Gareth Latin and the delegation from the Gibraltar Football Association are standing awkwardly in the lobby of the Grosvenor House Hotel in London. It is the day before the UEFA Congress vote that will decide whether Gibraltar will be allowed to become its 54th member, and the GFA are undertaking some last-minute lobbying. “We are spreading the word that we are ready,” says Latin. But his mind is elsewhere. Avi Luzon, president of the Israel Football Association, is drinking coffee nearby. Luzon sits on UEFA’s powerful Executive Committee. Latin moves like a man who, correctly, has spotted someone of greater value. He slides off to meet him and is greeted warmly. Yet the embarrassment of the UEFA Congress defeat in 2007 hasn’t been forgotten. “I don’t want to think of the vote against,” says Latin later, before heading off to lobby another clutch of presidents and emissaries. “We have the CAS ruling. Worst-case scenario we will go to court. But we don’t want to go down that route.”
On the day of the vote the 53 member associations and Gibraltar are sitting at their desks in the Grosvenor House Hotel. Up in the balcony Allen Bula is dressed in a suit and leaning over the edge, mobile phone pressed to his ear. His wife is on the other end. Bula relays the events in real time as those in favour lift their green cards, and those against lift red. “We’re in, we’re in!” he shouts to his wife, before putting the phone to his breast. “Are we in?” he asks me. “I don’t understand French…” But Gibraltar are in. Almost every card held by the delegates is green. Legally they have no choice. Just Spain and Belarus vote against. “I’m lost for words,” Bula says as he is congratulated by the Gibraltarian delegation around him. “Football has spoken and shown a clear message there’s no room for politics.”
Now Gibraltar’s teams will be entered into next season’s Champions League draw – meaning there could be two Manchester Uniteds in the competition next season, the original English stalwart and the Gibraltarian club named in its honour. Gibraltar will also compete for a place at the 2016 European Championships. A new national stadium is being built on the rock itself so Gibraltar can apply for FIFA membership too. But that can wait till tomorrow. “We are in the UEFA family!” Bula shouts, a large smile now spread across his face. “What a feeling, what a feeling!”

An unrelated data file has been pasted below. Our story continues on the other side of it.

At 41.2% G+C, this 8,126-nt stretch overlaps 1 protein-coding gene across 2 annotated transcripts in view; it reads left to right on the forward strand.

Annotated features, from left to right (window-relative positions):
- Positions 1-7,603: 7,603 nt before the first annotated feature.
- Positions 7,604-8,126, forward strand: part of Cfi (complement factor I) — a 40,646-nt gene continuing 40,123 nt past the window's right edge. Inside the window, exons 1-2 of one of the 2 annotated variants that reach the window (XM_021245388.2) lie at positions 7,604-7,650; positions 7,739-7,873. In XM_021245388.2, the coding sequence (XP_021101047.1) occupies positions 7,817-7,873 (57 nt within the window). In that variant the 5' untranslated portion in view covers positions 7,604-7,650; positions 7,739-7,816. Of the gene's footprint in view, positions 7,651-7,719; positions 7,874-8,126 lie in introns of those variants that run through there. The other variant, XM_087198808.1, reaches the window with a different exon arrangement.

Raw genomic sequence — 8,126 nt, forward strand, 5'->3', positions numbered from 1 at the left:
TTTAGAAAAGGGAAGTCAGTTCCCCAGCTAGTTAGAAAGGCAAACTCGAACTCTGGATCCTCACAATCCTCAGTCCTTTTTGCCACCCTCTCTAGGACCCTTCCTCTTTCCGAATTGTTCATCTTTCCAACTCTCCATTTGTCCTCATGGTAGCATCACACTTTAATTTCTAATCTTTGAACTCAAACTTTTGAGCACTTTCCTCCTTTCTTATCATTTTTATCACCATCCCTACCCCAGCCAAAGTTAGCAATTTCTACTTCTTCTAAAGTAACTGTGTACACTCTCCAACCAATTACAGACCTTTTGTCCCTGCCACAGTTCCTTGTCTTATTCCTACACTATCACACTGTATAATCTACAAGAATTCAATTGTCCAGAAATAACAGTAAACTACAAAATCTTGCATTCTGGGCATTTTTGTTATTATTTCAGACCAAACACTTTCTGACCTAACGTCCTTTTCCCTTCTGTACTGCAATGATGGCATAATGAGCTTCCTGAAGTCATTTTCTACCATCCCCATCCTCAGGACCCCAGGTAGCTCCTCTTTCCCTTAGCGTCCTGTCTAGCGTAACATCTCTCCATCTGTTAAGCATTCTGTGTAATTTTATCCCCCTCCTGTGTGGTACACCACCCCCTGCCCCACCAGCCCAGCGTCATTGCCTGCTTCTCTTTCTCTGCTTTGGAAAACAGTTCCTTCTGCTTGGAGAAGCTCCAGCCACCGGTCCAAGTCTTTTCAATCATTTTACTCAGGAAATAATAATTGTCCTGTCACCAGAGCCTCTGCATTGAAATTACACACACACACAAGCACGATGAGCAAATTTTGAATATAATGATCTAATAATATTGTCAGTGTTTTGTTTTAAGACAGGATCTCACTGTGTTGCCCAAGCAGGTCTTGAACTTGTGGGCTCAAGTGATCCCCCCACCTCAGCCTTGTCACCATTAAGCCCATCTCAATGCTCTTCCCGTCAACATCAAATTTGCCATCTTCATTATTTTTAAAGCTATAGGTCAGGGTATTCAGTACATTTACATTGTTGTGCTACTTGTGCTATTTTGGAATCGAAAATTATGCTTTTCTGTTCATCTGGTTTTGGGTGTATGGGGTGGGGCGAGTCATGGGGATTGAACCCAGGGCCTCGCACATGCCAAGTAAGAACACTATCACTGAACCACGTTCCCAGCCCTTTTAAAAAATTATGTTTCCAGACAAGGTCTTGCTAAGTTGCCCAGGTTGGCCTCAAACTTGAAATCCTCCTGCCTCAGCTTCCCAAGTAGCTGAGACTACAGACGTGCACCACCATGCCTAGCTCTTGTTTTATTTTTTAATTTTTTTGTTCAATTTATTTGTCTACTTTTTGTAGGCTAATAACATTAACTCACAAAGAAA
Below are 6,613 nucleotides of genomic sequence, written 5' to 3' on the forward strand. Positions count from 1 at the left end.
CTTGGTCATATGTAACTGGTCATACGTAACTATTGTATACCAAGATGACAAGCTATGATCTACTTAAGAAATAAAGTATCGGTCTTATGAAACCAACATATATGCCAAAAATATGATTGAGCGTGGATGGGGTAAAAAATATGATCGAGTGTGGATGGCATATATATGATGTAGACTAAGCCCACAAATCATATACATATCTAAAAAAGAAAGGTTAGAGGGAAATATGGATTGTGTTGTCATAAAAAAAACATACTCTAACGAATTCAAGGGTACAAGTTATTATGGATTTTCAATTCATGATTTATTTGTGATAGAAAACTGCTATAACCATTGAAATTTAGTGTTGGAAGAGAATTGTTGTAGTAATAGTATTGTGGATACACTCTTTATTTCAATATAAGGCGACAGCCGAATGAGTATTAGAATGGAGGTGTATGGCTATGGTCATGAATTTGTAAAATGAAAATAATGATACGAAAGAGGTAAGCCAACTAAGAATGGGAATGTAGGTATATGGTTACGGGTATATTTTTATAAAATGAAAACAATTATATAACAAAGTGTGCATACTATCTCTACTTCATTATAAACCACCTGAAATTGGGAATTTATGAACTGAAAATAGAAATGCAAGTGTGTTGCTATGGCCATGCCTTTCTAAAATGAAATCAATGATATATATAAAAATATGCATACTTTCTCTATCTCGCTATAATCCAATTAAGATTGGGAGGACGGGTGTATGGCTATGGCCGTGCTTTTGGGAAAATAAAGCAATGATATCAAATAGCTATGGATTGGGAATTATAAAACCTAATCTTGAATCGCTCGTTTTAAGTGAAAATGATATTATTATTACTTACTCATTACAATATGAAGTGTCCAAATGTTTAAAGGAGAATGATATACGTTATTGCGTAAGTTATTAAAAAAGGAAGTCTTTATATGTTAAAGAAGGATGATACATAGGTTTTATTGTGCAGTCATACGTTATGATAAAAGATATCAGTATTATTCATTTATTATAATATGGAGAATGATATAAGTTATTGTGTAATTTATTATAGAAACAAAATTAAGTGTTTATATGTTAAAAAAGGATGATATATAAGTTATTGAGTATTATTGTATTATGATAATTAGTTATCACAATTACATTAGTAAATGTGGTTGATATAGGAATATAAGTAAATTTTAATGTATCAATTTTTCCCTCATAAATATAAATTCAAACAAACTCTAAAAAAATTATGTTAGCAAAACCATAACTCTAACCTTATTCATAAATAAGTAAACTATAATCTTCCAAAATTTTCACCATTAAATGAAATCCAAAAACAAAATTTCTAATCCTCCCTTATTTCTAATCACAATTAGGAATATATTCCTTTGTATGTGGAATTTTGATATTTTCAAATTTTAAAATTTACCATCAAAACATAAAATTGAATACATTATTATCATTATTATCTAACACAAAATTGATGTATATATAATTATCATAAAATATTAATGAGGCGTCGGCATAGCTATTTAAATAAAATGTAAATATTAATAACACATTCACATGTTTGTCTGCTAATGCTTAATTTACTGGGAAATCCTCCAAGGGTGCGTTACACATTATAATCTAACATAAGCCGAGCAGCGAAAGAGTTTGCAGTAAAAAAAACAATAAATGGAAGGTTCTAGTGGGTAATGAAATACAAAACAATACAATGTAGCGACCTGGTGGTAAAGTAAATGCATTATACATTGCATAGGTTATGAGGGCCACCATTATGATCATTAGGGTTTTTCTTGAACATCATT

Gibraltar’s UEFA membership was seen as the Rock’s biggest step towards autonomy in decades, but celebrations were short-lived. In July Gibraltar’s administration dropped 74 concrete blocks into the sea. They claimed it was to create a reef to preserve fish stocks. The Spanish government responded by implementing border controls not seen since Franco was in power. Where it once took eight minutes to cross from La Linea to the rock, it now took eight hours. The Spanish foreign minister Jose Manuel Garcia-Margallo suggested a €50 border tax would be levied on all who crossed the frontier. For the Gibraltarians it was an inconvenience. For the 8,000 Spaniards who commute to Gibraltar it was an economic disaster. After a hot, tense summer the EU was called in to inspect the border. The long lines continue. I thought of Madrid and the Ministry for Cooperation and Foreign Affairs and talk of Gibraltar’s UEFA membership being dealt with ‘at the highest diplomatic level’. I thought of the Spanish and English voices on the pitch at the Victoria Stadium, of Latin’s new 16-hour, three mile, commute to visit his family and how the border controls would disrupt the construction of the new, FIFA-friendly stadium. For Europe’s newest football nation the political games have only just begun…